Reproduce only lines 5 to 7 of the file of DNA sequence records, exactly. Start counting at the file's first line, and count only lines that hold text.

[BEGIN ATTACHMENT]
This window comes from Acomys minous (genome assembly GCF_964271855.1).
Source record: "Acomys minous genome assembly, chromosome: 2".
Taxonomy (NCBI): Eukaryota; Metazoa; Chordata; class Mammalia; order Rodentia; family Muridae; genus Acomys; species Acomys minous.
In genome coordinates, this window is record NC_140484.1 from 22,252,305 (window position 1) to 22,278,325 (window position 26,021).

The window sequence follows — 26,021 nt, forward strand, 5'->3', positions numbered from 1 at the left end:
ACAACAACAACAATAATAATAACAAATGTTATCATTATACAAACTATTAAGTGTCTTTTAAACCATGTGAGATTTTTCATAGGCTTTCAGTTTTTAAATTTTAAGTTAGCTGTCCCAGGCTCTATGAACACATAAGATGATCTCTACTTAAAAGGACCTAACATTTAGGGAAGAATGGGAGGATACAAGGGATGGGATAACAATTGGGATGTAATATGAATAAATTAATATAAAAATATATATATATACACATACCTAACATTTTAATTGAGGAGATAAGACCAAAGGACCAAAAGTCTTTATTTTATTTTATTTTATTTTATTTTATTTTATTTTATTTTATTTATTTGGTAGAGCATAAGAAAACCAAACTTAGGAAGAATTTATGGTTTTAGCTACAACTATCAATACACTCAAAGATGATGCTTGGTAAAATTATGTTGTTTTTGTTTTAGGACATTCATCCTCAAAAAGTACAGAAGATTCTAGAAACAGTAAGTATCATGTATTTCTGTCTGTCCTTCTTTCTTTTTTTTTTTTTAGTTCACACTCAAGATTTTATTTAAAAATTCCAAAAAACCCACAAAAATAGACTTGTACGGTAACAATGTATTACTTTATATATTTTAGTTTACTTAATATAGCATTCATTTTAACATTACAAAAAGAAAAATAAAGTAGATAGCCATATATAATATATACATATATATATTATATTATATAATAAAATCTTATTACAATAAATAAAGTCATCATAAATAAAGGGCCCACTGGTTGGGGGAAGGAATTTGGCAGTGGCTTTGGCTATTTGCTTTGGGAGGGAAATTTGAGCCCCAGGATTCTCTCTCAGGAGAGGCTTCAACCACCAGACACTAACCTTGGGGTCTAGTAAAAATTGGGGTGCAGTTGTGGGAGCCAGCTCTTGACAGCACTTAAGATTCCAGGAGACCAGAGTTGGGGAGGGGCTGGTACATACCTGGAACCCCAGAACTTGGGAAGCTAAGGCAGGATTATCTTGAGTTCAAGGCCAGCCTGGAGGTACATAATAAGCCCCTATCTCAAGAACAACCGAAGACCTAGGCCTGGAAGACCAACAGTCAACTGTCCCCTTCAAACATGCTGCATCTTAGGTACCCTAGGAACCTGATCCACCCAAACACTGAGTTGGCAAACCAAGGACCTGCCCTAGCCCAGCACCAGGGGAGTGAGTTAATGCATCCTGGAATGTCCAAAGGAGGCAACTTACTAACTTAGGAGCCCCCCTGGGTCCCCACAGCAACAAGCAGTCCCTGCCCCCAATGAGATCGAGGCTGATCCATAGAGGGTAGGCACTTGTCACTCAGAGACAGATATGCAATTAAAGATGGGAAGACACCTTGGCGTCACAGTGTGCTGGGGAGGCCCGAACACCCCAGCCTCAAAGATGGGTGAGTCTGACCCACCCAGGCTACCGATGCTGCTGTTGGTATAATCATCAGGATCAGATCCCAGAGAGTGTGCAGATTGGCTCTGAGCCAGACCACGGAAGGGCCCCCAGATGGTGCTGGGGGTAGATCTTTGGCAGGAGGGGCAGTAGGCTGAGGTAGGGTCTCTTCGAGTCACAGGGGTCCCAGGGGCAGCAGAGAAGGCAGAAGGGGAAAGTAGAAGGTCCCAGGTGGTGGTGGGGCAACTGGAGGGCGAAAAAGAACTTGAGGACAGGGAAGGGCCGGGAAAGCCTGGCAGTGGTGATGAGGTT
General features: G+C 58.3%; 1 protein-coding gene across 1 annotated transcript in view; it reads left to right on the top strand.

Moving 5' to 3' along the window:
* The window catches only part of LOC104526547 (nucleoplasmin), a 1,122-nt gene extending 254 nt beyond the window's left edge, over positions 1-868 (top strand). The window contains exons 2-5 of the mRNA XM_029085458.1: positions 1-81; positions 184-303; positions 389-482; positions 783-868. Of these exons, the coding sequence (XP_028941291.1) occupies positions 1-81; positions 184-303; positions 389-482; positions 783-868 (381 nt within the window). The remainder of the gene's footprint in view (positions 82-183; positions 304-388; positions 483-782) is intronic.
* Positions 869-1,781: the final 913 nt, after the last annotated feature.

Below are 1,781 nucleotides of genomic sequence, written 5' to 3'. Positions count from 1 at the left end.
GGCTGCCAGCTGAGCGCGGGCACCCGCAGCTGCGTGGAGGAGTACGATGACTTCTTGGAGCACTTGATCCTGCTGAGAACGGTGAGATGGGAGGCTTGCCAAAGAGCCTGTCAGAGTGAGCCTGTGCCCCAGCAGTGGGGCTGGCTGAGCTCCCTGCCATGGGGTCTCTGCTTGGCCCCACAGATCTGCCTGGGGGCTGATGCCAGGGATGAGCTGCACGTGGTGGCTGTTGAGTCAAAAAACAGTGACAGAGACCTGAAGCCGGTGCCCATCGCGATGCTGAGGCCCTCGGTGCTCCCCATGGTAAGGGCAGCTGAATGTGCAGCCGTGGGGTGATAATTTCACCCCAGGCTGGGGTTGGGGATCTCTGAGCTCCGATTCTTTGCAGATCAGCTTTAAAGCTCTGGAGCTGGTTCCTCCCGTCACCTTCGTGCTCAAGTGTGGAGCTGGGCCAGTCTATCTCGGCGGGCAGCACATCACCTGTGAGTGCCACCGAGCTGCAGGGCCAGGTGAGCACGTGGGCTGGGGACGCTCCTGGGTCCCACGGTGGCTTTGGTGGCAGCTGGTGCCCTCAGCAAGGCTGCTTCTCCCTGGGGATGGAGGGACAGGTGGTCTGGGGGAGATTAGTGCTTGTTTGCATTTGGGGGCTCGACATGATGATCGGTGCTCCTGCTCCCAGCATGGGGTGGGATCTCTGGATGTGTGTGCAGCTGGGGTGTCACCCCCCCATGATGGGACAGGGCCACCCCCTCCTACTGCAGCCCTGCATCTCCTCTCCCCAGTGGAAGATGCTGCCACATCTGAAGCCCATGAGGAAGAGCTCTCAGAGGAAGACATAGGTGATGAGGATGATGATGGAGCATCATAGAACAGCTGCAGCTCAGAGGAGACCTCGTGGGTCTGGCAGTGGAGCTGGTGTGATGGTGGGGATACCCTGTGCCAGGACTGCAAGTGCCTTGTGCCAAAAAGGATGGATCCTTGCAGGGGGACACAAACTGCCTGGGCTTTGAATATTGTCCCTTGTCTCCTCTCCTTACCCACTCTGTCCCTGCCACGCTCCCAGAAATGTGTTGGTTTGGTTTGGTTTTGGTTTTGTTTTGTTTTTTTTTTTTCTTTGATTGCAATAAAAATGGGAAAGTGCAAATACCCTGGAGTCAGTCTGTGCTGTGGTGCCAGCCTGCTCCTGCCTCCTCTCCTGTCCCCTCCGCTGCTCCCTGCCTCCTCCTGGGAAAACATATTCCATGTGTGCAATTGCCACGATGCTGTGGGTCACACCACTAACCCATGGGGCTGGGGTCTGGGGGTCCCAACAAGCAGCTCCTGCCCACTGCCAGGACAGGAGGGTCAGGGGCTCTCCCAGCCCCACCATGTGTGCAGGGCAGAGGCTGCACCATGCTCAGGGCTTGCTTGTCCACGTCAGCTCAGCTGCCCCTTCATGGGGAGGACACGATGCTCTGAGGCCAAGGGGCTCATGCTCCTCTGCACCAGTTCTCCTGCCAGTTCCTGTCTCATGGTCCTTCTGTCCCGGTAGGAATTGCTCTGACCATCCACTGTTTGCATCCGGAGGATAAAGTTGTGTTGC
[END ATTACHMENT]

The window sequence follows — 26,021 nt, forward strand, 5'->3', positions numbered from 1 at the left end:
ACAACAACAACAATAATAATAACAAATGTTATCATTATACAAACTATTAAGTGTCTTTTAAACCATGTGAGATTTTTCATAGGCTTTCAGTTTTTAAATTTTAAGTTAGCTGTCCCAGGCTCTATGAACACATAAGATGATCTCTACTTAAAAGGACCTAACATTTAGGGAAGAATGGGAGGATACAAGGGATGGGATAACAATTGGGATGTAATATGAATAAATTAATATAAAAATATATATATATACACATACCTAACATTTTAATTGAGGAGATAAGACCAAAGGACCAAAAGTCTTTATTTTATTTTATTTTATTTTATTTTATTTTATTTTATTTTATTTATTTGGTAGAGCATAAGAAAACCAAACTTAGGAAGAATTTATGGTTTTAGCTACAACTATCAATACACTCAAAGATGATGCTTGGTAAAATTATGTTGTTTTTGTTTTAGGACATTCATCCTCAAAAAGTACAGAAGATTCTAGAAACAGTAAGTATCATGTATTTCTGTCTGTCCTTCTTTCTTTTTTTTTTTTTAGTTCACACTCAAGATTTTATTTAAAAATTCCAAAAAACCCACAAAAATAGACTTGTACGGTAACAATGTATTACTTTATATATTTTAGTTTACTTAATATAGCATTCATTTTAACATTACAAAAAGAAAAATAAAGTAGATAGCCATATATAATATATACATATATATATTATATTATATAATAAAATCTTATTACAATAAATAAAGTCATCATAAATAAAGGGCCCACTGGTTGGGGGAAGGAATTTGGCAGTGGCTTTGGCTATTTGCTTTGGGAGGGAAATTTGAGCCCCAGGATTCTCTCTCAGGAGAGGCTTCAACCACCAGACACTAACCTTGGGGTCTAGTAAAAATTGGGGTGCAGTTGTGGGAGCCAGCTCTTGACAGCACTTAAGATTCCAGGAGACCAGAGTTGGGGAGGGGCTGGTACATACCTGGAACCCCAGAACTTGGGAAGCTAAGGCAGGATTATCTTGAGTTCAAGGCCAGCCTGGAGGTACATAATAAGCCCCTATCTCAAGAACAACCGAAGACCTAGGCCTGGAAGACCAACAGTCAACTGTCCCCTTCAAACATGCTGCATCTTAGGTACCCTAGGAACCTGATCCACCCAAACACTGAGTTGGCAAACCAAGGACCTGCCCTAGCCCAGCACCAGGGGAGTGAGTTAATGCATCCTGGAATGTCCAAAGGAGGCAACTTACTAACTTAGGAGCCCCCCTGGGTCCCCACAGCAACAAGCAGTCCCTGCCCCCAATGAGATCGAGGCTGATCCATAGAGGGTAGGCACTTGTCACTCAGAGACAGATATGCAATTAAAGATGGGAAGACACCTTGGCGTCACAGTGTGCTGGGGAGGCCCGAACACCCCAGCCTCAAAGATGGGTGAGTCTGACCCACCCAGGCTACCGATGCTGCTGTTGGTATAATCATCAGGATCAGATCCCAGAGAGTGTGCAGATTGGCTCTGAGCCAGACCACGGAAGGGCCCCCAGATGGTGCTGGGGGTAGATCTTTGGCAGGAGGGGCAGTAGGCTGAGGTAGGGTCTCTTCGAGTCACAGGGGTCCCAGGGGCAGCAGAGAAGGCAGAAGGGGAAAGTAGAAGGTCCCAGGTGGTGGTGGGGCAACTGGAGGGCGAAAAAGAACTTGAGGACAGGGAAGGGCCGGGAAAGCCTGGCAGTGGTGATGAGGTT
General features: G+C 58.3%; 1 protein-coding gene across 1 annotated transcript in view; it reads left to right on the top strand.